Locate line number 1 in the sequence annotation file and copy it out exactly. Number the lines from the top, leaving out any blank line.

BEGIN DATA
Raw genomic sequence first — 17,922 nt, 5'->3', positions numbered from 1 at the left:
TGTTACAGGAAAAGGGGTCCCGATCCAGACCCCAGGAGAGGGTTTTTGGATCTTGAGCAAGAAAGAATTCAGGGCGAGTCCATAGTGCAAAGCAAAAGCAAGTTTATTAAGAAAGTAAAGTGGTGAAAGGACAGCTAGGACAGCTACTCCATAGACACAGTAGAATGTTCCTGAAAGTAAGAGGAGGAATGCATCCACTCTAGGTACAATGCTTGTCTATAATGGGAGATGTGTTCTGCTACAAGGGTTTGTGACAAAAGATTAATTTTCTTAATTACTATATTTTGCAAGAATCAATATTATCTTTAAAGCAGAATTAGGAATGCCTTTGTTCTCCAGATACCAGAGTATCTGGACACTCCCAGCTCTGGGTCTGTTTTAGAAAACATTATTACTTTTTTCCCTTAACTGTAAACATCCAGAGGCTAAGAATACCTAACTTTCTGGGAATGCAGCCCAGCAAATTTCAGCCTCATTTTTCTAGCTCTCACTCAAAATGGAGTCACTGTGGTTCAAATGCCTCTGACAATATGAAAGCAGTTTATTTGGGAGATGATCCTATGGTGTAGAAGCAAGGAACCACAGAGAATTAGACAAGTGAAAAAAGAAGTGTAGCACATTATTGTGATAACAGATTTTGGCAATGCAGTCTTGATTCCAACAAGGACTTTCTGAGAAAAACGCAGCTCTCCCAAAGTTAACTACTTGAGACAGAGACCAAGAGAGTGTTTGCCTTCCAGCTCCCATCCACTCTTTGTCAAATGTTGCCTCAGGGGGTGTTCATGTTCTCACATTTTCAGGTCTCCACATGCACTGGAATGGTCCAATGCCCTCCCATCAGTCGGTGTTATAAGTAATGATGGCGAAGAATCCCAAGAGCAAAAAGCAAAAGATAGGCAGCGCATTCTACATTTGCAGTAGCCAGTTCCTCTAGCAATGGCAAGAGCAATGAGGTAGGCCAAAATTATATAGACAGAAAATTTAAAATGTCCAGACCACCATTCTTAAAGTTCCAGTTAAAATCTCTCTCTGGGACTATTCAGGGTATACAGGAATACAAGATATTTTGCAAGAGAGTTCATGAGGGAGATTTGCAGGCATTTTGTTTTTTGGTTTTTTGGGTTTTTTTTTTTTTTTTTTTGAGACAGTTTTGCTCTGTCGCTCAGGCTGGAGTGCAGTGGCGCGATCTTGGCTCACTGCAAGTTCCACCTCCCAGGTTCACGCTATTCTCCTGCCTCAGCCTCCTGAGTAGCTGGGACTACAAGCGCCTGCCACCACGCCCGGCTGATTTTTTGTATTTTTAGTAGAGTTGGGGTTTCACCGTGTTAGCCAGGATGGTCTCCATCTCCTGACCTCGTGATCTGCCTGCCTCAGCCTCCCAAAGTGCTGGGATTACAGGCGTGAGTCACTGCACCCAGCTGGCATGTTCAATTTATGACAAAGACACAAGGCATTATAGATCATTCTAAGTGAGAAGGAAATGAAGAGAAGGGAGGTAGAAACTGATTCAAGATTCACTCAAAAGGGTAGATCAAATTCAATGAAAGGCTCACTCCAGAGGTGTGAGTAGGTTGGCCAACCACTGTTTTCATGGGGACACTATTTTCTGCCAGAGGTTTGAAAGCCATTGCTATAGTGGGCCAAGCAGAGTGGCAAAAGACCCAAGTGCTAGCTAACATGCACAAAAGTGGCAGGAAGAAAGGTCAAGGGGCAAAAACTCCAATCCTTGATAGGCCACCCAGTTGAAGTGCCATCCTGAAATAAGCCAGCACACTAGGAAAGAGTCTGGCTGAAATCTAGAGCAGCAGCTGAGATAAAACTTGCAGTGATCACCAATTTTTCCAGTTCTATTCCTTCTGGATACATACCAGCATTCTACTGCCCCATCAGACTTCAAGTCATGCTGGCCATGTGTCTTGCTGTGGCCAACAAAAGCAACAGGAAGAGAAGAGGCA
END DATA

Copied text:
Raw genomic sequence first — 17,922 nt, 5'->3', positions numbered from 1 at the left: